Yinka Shonibare’s work takes us back to the Benin Expedition of 1897: The looting of thousands of valuable spiritual and cultural artefacts from the kingdom of Benin (Nigeria), and one of the greatest thefts of heritage and cultural memory. Situated in the context of debates about restitution, the artwork finds pertinence in exploring and examining the sheer scale of the theft, its legacy, and its impact. In Shonibare’s installation, a small percentage of the stolen artefacts are remade in clay and displayed on a pyramid structure. Positioned within this, is a sculptural bust of Sir Harry Rawson6, painted with Batik style patterns, which has been ‘museumified’, encased in a vitrine much like those that hold the looted Benin artefacts in Western museums. Surrounding him are three key Benin objects that were removed during the Expedition7; here, Shonibare puts sentences to death the colonial ideology of the “Three C’s: Civilisation, Christianity, and Commerce”.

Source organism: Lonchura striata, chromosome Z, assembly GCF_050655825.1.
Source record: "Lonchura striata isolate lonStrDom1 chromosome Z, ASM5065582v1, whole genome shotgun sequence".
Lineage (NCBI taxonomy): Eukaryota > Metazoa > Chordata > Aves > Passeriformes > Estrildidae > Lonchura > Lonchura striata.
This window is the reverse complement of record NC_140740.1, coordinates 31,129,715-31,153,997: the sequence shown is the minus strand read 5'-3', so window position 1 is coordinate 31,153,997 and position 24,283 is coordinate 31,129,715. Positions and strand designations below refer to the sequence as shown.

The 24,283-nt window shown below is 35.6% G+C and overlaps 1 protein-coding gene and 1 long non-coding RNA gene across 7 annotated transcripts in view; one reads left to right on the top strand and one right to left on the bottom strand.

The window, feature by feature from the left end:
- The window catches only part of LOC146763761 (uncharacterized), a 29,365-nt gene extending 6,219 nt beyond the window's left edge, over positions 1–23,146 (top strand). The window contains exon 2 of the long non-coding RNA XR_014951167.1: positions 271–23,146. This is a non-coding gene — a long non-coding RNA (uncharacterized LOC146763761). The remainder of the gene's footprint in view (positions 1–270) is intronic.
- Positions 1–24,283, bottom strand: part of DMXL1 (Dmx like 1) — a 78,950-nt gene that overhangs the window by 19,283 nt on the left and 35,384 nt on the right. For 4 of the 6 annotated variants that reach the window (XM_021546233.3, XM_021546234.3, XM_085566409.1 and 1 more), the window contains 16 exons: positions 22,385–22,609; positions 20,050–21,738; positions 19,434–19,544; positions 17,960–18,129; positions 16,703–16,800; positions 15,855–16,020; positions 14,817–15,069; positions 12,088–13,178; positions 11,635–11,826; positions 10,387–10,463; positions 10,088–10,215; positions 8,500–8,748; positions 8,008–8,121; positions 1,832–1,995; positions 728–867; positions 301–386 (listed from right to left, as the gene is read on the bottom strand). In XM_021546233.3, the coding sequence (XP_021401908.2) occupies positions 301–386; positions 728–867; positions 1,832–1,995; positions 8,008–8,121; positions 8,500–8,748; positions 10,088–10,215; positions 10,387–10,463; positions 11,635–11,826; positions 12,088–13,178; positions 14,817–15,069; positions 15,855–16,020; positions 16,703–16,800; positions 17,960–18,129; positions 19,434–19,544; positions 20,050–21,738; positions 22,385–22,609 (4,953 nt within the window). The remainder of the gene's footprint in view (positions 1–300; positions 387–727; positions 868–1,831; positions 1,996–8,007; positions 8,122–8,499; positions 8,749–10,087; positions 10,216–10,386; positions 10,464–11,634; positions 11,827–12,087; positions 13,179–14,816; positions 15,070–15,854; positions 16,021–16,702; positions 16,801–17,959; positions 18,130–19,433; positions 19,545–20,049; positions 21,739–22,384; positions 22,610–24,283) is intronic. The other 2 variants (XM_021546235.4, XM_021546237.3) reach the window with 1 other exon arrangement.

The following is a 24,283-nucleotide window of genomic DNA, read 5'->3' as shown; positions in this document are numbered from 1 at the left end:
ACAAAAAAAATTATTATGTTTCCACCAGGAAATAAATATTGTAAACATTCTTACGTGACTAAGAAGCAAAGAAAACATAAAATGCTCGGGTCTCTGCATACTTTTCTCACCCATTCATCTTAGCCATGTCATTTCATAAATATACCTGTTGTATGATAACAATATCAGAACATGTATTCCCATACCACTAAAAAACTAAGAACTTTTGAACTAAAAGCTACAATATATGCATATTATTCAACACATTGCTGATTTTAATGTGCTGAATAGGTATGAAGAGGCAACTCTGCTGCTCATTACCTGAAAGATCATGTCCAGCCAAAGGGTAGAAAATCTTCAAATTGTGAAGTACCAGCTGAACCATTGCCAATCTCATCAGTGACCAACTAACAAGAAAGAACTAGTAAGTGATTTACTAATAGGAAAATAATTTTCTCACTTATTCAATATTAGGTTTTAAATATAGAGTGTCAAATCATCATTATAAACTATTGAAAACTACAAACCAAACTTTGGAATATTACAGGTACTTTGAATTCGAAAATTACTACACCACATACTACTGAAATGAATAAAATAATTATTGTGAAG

This work shines light on how the European ‘world’ museums became part of the colonial campaign’s artillery. Looted objects entered collections to feed the curios of these ‘far away lands’ but in doing so, reduced sophisticated living civilizations like Nigeria’s Benin Empire, to a sanitised collection of objects, crowded together in dimly lit cabinets. Shonibare imagines an alternative future; the objects are reclaimed, and boldly displayed, not as ancient relics of a long-lost primitive culture, but as examples of sophistication and artistic innovation. They are displayed on a pyramid to illustrate the pre-colonial achievements of African civilizations, and to call attention to the limited narratives the conventional displays of these artworks have reinforced; in exposing the complications of the present, we revel in the artists imaginary.

Shonibare takes this a step further, by remaking the objects from clay – emulating the red sand, in colour and texture, of the native Benin earth. In doing so, the simplistic perspective of the African artist’s relationship to nature as a primitivist reasoning falls apart. The material brings questions of the fragility of memory and heritage to the fore and muddles up the idea of material value that is often associated with African art.